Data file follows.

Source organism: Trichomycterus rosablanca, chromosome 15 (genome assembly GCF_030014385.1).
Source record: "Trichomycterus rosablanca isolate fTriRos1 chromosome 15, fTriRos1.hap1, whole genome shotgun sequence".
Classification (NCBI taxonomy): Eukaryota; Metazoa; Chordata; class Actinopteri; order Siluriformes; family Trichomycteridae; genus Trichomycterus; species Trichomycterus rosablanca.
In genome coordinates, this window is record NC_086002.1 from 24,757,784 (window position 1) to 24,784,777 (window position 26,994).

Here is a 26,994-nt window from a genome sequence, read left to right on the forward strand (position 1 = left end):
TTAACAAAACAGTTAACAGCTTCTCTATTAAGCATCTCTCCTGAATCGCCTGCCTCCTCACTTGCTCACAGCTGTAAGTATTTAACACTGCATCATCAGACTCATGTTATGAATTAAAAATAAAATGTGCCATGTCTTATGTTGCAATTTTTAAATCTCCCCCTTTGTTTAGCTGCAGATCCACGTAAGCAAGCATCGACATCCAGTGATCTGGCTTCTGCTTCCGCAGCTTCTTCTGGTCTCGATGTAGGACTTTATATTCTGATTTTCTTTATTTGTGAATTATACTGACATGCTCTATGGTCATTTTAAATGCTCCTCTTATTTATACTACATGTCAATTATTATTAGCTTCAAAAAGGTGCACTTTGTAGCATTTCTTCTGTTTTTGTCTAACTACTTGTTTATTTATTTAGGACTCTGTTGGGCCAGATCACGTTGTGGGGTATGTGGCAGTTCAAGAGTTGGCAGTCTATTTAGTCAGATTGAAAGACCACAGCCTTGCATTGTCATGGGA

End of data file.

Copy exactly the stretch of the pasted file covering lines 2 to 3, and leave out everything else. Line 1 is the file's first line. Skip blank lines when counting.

Source record: "Trichomycterus rosablanca isolate fTriRos1 chromosome 15, fTriRos1.hap1, whole genome shotgun sequence".
Classification (NCBI taxonomy): Eukaryota; Metazoa; Chordata; class Actinopteri; order Siluriformes; family Trichomycteridae; genus Trichomycterus; species Trichomycterus rosablanca.